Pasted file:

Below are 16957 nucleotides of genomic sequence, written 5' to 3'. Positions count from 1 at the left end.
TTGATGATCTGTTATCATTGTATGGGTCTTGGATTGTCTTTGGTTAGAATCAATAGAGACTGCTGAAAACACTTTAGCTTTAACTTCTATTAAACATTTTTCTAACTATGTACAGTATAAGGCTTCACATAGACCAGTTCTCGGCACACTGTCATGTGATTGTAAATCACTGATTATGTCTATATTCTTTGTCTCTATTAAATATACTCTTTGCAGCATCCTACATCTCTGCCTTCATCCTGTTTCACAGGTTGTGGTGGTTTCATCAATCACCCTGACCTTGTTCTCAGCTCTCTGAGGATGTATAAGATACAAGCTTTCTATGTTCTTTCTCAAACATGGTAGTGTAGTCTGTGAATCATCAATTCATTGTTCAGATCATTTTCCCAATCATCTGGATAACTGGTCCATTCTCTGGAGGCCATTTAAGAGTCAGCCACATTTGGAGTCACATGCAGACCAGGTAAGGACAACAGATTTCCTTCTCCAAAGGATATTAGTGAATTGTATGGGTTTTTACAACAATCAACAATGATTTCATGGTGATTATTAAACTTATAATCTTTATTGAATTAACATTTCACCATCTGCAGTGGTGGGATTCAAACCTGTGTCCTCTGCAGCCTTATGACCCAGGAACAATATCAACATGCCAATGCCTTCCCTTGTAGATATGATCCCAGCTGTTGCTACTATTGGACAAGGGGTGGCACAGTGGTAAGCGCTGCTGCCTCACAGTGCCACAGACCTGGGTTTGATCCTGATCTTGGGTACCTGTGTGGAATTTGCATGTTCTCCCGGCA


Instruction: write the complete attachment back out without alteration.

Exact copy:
Below are 16957 nucleotides of genomic sequence, written 5' to 3'. Positions count from 1 at the left end.
TTGATGATCTGTTATCATTGTATGGGTCTTGGATTGTCTTTGGTTAGAATCAATAGAGACTGCTGAAAACACTTTAGCTTTAACTTCTATTAAACATTTTTCTAACTATGTACAGTATAAGGCTTCACATAGACCAGTTCTCGGCACACTGTCATGTGATTGTAAATCACTGATTATGTCTATATTCTTTGTCTCTATTAAATATACTCTTTGCAGCATCCTACATCTCTGCCTTCATCCTGTTTCACAGGTTGTGGTGGTTTCATCAATCACCCTGACCTTGTTCTCAGCTCTCTGAGGATGTATAAGATACAAGCTTTCTATGTTCTTTCTCAAACATGGTAGTGTAGTCTGTGAATCATCAATTCATTGTTCAGATCATTTTCCCAATCATCTGGATAACTGGTCCATTCTCTGGAGGCCATTTAAGAGTCAGCCACATTTGGAGTCACATGCAGACCAGGTAAGGACAACAGATTTCCTTCTCCAAAGGATATTAGTGAATTGTATGGGTTTTTACAACAATCAACAATGATTTCATGGTGATTATTAAACTTATAATCTTTATTGAATTAACATTTCACCATCTGCAGTGGTGGGATTCAAACCTGTGTCCTCTGCAGCCTTATGACCCAGGAACAATATCAACATGCCAATGCCTTCCCTTGTAGATATGATCCCAGCTGTTGCTACTATTGGACAAGGGGTGGCACAGTGGTAAGCGCTGCTGCCTCACAGTGCCACAGACCTGGGTTTGATCCTGATCTTGGGTACCTGTGTGGAATTTGCATGTTCTCCCGGCA